Their first two albums, 2008's Vampire Weekend and 2010's Contra, had a tight style influenced by South African music and European new wave like the English Beat and Orange Juice — bands that took punk's narrow, buttoned-up approach and applied it to a blend of white pop and black soul. Here, they turn home. "Step" has the wide-open, stoned feeling of a Tom Petty song; the end of "Hannah Hunt" is almost country. At times, they approach the grandeur of indie-rock comfort food like the National or Arcade Fire, and in so doing make those bands sound as monochromatic as Metallica.
Their sound is still rooted in exaggeration. On ballads like "Hannah Hunt" and "Obvious Bicycle," they strip off their embroidered dog sweaters and show us the hearts that beat tenderly underneath. When they're happy and they know it, they clap their hands until they bleed. Even the most neutral emotions on Vampires are rendered with surreal extremity. But what once sounded like a wild sprint now sounds like a long, confident stride. The 32nd-note string-section runs, the diddly little guitar bits that proved beyond reasonable doubt that they had heard exciting music from foreign countries, the hyper-referential lyrics about Lil Jon and kwassa kwassa and kefir and sans-serif fonts all just preening like kittens in a shelter to show you how clever and adorbs they were: gone.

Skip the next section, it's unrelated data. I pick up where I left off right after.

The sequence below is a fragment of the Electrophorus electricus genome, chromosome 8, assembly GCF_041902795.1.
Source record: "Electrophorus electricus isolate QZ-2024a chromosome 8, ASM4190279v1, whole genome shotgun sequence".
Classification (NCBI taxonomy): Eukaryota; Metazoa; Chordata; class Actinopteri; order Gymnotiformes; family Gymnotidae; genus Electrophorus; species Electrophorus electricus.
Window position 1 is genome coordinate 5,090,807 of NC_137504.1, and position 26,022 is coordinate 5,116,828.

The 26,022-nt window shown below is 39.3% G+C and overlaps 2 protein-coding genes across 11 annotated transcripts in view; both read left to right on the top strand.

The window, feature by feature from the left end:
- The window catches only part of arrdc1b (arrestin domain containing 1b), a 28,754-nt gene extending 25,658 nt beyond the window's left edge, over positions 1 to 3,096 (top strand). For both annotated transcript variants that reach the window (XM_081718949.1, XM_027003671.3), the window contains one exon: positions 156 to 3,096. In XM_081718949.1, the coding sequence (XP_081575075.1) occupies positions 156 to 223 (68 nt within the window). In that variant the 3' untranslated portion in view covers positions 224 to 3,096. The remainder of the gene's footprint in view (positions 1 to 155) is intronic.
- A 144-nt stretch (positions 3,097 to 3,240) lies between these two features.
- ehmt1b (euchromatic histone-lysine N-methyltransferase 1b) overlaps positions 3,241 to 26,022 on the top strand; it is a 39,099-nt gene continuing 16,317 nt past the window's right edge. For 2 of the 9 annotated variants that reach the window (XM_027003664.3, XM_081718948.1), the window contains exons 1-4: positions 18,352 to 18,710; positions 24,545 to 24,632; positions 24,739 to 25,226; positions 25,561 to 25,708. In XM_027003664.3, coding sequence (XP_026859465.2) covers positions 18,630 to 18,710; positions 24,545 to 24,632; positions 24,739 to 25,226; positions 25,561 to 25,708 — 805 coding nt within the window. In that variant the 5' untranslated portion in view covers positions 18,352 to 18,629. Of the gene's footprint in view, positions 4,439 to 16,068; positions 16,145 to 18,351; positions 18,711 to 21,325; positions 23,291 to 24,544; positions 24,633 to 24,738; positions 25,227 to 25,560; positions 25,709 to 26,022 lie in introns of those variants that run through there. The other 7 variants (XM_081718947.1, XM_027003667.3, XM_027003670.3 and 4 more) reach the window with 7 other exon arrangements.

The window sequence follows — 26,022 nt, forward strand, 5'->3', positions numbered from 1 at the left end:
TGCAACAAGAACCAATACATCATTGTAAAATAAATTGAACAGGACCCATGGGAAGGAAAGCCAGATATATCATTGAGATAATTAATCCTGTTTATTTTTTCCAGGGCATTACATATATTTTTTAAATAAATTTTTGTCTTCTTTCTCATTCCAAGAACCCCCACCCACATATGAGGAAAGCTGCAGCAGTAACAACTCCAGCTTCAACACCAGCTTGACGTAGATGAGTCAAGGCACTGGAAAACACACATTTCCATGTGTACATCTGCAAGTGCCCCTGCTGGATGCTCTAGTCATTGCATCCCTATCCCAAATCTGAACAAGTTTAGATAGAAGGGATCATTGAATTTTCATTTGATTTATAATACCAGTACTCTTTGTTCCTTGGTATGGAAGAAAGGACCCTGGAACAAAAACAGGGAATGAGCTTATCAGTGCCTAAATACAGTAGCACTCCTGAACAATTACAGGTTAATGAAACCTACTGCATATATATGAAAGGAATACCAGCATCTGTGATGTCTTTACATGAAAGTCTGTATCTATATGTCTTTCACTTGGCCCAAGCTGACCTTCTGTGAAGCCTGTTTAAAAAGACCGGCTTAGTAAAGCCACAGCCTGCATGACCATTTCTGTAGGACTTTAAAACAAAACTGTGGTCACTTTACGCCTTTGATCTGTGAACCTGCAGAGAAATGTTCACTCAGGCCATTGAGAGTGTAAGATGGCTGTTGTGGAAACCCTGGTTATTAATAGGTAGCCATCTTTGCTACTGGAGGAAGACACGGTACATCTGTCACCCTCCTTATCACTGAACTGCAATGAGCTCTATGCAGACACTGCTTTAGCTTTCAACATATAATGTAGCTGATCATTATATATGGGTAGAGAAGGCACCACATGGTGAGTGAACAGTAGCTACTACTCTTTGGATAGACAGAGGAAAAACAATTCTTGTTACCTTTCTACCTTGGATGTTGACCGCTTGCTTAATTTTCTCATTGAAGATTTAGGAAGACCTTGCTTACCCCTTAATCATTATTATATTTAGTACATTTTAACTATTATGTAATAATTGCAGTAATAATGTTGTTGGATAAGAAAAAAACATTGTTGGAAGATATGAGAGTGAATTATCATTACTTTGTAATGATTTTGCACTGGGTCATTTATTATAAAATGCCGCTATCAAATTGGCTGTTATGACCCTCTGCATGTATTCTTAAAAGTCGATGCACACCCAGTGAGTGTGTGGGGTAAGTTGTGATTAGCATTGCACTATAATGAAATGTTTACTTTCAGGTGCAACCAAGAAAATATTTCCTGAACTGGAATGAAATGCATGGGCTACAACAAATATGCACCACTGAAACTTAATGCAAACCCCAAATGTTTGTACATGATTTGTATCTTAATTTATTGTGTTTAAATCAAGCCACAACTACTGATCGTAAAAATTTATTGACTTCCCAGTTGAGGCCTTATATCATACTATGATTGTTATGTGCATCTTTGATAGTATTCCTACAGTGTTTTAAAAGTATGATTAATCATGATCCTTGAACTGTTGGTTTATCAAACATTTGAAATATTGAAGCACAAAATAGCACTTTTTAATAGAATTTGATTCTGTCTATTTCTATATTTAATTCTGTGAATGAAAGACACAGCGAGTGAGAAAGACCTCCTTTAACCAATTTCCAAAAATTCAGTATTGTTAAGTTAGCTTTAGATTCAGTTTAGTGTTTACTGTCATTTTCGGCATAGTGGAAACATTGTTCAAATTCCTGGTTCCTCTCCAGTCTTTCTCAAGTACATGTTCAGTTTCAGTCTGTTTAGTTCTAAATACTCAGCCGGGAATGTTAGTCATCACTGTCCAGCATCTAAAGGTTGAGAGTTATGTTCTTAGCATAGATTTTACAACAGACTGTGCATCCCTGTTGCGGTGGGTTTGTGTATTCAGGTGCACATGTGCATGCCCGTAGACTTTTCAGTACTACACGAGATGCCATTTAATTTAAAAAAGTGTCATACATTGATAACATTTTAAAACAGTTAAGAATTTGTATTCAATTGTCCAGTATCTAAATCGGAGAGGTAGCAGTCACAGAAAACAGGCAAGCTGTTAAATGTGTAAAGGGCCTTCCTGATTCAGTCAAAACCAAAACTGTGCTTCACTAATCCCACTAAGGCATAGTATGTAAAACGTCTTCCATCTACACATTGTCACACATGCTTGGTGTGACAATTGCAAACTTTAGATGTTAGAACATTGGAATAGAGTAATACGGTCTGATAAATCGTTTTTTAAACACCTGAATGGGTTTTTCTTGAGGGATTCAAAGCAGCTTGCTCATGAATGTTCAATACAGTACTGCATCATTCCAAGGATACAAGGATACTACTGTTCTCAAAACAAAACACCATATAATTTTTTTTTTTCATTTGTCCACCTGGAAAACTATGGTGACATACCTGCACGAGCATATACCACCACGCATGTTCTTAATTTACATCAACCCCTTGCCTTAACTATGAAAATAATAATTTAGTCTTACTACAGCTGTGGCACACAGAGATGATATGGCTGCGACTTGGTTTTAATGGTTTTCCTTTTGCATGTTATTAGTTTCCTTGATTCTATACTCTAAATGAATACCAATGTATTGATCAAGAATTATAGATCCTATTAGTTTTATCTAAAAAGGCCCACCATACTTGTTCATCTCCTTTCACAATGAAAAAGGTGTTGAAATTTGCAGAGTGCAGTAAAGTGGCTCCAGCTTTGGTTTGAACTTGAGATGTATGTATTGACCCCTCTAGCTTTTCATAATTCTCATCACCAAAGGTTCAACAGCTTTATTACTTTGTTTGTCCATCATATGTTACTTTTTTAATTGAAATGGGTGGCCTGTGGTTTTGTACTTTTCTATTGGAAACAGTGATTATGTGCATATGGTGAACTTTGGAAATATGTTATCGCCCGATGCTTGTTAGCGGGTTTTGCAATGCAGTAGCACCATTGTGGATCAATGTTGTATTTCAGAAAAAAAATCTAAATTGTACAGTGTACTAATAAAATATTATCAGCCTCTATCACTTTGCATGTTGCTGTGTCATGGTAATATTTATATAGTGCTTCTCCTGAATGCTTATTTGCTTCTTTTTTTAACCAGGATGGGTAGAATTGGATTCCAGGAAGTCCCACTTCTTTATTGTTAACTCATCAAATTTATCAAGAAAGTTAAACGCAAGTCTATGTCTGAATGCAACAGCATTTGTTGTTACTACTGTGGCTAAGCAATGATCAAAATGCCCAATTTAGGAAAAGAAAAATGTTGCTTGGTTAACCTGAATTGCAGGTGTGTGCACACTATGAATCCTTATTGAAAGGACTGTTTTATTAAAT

"Back back, way back, I used to front like Angkor Wat," Koenig sings on "Step." This is the closest he comes to an apology. Now he sticks to old saws like God and home. But "God" has as at least as many definitions as there are people to define it, and when Vampiresdrops proper nouns — Rastafarianism, the Dome of the Rock, the sound of that distant DJ transitioning from Desmond Dekker to the Rolling Stones in a way that shines a light into someone's worried soul — it's only to suggest that all these small roads lead to the same big place.
The characters on Vampires live life in ambiguity. At their best, they hope. At their worst, they doubt. Everything in between is some variation on nostalgia or regret. "Want a little warmth," Koenig sings on "Unbelievers," "But who's gonna save a little warmth for me?" Later, on "Ya Hey," he swoons to the distant sounds of a festival DJ whose life has taken some unfortunate turns. "I think in your heart that you see the mistake," he sings. "But you let it go." With the exception of "Diane Young," who sets fire to a Saab, the craziest thing anybody does here is give themselves the chance to move on.